This is my first "big" guide but I will try to keep it as short as I can.
Here I will tell you how to make your pc faster and better. So its booting and shutting down time would be faster and/or it would achieve better gaming performance.
I will not tell you about overclocking the processor, memory or video card, because it will end the guarantee.

  • 1-5 What to do first and general stuff.
  • 6-11 Has something to do with registery.
  • 12-36 How to speed up your XP.
  • 37-47 How to speed up bootting.
  • 48-54 And what about display or video card?

1. Backing up Windows registry and creating a system restore point

Lets prepar by backing up Windows registry. That is because we will make some editing in there.
To back up the entire registry, open REGEDIT (start -> run and type 'regedit') and highlight 'my computer', then go to file -> export. Now you need to enter a location where you want to save the exported registry and choose the type of file to create (check 'all' button and select the .reg and click 'save'.

All registry related tips use REGEDIT program which can be opened from the run command. (start -> run and type 'regedit').

This does waste a lot of your disk space (by default) but it is safe thing to do.
So to create a restore point, go to start -> all programs -> accessories -> system tools -> system restore
Click 'create a restore point'.
Give your restore point a name and click 'ok'.

That was it.

  • Restoring the registry from this .reg file is a simple matter of locating the file you created, right clicking it and selecting 'merge'.
  • To restore your system to its previous condition, just open system restore and select 'restore my system to an earlier time'. Choose the one you created, click 'next' and follow the instructions.


2. Save your hard drive space from the system restore utility

Windows XP's system restore utility uses about 12% of each hard drive in your system. (that is just too much!)
So we have to decrease that amount.

Right click on 'my computer' and select 'properties', then go to 'system restore' tab.
The window below contains all hard disks installed to your system. Highlight each one in turn and press the 'settings' key.
Move the slider to adjust the amount of drive space used. I would recommend to use 2-4% of each drive.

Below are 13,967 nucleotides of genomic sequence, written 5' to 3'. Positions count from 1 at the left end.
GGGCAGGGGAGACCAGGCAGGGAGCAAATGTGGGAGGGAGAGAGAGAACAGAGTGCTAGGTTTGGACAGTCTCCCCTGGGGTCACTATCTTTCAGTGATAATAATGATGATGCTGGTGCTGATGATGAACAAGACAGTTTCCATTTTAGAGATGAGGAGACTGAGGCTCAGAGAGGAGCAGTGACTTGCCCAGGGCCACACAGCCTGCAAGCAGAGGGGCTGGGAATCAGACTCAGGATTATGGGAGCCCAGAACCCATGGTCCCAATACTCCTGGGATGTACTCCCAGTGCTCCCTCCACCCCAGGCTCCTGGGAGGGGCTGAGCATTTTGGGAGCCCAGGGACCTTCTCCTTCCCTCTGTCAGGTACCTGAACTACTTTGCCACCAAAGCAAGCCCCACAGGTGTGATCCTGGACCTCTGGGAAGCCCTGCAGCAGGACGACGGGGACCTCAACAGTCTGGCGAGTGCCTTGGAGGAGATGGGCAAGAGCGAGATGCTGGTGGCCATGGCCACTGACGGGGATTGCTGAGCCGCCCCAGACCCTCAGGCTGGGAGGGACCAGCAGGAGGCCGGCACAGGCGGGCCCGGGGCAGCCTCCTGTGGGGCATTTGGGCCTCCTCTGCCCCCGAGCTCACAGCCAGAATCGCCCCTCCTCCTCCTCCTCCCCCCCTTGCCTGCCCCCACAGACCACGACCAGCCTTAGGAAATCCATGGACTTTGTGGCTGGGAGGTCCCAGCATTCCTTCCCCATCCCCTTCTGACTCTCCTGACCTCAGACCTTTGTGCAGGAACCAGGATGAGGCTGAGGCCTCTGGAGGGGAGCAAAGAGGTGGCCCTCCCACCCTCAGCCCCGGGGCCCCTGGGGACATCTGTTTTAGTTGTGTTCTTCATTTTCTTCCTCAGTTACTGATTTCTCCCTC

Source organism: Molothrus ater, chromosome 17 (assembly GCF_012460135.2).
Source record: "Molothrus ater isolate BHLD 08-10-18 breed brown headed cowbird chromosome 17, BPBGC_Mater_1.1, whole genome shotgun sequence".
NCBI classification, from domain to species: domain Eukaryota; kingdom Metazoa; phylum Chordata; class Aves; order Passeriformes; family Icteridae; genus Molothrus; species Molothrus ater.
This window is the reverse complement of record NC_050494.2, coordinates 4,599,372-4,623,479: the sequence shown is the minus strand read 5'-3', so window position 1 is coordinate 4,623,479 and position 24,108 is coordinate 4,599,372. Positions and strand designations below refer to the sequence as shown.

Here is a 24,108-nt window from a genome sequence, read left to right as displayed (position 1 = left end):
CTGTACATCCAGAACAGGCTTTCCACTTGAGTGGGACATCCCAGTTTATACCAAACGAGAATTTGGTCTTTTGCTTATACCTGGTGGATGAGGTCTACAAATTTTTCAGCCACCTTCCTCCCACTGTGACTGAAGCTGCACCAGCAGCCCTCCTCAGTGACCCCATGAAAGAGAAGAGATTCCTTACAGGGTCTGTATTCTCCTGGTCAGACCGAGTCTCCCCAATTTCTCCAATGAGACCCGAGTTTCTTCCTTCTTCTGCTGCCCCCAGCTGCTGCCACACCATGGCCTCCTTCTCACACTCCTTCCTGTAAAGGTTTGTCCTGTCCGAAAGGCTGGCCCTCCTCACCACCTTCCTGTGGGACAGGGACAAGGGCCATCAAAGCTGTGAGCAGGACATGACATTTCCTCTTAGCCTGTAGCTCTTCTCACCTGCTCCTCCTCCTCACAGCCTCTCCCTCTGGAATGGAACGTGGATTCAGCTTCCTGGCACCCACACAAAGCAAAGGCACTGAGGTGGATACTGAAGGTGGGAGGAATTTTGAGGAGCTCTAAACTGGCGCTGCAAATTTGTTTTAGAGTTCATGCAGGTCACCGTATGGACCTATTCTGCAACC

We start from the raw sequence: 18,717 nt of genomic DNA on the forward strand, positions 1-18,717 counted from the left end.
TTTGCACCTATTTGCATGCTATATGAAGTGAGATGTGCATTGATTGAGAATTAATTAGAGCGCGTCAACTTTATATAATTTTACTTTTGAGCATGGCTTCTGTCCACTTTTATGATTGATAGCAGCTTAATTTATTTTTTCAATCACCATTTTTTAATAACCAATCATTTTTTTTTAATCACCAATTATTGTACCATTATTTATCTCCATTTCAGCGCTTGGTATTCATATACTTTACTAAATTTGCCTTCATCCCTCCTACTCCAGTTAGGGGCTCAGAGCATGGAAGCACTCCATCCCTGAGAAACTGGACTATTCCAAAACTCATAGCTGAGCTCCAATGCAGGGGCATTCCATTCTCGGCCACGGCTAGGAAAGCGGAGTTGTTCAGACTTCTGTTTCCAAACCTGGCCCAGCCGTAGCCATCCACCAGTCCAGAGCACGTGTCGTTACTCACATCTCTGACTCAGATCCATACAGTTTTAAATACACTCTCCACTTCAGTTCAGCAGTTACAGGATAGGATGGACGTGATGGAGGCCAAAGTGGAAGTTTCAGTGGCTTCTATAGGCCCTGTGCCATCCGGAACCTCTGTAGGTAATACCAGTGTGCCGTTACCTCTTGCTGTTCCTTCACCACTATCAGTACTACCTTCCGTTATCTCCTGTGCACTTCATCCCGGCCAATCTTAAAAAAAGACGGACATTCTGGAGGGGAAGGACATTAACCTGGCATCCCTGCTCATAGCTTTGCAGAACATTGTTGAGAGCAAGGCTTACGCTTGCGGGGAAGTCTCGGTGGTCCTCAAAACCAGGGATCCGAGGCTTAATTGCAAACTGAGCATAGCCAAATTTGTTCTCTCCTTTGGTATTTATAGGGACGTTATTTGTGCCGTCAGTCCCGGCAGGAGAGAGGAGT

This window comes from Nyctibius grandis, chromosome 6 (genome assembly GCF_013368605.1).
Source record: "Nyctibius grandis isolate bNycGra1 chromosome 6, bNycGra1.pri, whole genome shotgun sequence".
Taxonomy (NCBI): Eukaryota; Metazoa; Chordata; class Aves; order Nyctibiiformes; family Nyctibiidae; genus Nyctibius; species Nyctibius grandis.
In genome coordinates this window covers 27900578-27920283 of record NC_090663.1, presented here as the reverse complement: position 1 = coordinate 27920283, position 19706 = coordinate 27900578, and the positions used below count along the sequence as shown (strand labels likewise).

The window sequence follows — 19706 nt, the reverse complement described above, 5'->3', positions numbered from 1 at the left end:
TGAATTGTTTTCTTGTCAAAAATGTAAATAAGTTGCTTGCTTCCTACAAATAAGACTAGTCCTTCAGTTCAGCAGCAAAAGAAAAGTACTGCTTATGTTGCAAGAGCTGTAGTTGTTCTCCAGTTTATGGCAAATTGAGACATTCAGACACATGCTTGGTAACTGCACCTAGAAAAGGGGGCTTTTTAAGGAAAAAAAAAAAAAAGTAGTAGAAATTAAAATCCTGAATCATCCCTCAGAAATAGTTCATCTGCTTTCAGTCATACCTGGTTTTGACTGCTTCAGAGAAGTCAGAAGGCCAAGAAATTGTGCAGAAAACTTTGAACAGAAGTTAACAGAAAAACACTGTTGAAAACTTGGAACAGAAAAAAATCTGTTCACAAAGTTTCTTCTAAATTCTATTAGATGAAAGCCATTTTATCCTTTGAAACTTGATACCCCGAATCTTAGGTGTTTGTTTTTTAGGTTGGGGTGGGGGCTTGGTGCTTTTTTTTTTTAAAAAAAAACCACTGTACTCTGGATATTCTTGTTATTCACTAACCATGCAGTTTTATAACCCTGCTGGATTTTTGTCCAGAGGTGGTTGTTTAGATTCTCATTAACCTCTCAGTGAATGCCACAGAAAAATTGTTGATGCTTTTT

3. Editing registry settings without restarting

After you have made change to the registry in Windows XP, you generally have to reboot the computer that your change would take effect. But this is not necessary.

You can cause the system to reload the registry by stopping and restarting the 'explorer' process.
To do this, save and close all open files you might be working on and press CTRL+ALT+DEL to open the task manager.
In the 'processes' tab, highlight 'explorer.exe' and click 'end rocess'. All windows and desktop icons will disappear (except for task manager). Now go to the 'file' menu in task manager and select 'new task (run…)'. Type 'explorer' into the text box (or navigate to C:\WINDOWS and select explorer.exe). This will relaunch explorer and load your new registry settings without restarting (and you will get all your icons back).


4. Restart your desktop

You must know this one. Every version of Windows has suffered from bug what can be called 'desktop freezing'.
You know what I mean ;)

Fortunately there is a cure for that (well, in Windows 2000 and XP).
Press CRTL + ALT + DEL to bring up the task manager.
Select the 'processes' tab and highlight 'explorer.exe' and click 'end process'.
Then click file -> New Task and type 'explorer.exe'.

And now you should find that your desktop is working agian.


5. Scan your PC for spyware and Adware

I could make a big article about this but, I will tell this as short as I can.

Various programs may be operating on your computer without your knowledge, transmitting information about your surfing habits or your emails to interested commercial enterprises. These adware and spyware programs like Gator and Kazaa can also be caught from websites (if some page ask you that would you like to install this-and-this program while you are surfing, answer NO).

Note. These programs are risk to your privacy and security and they will slow down your Internet performance.

Removing them is a good idea. Do this by using Lavasoft's Adaware and Spybot Search and Destroy.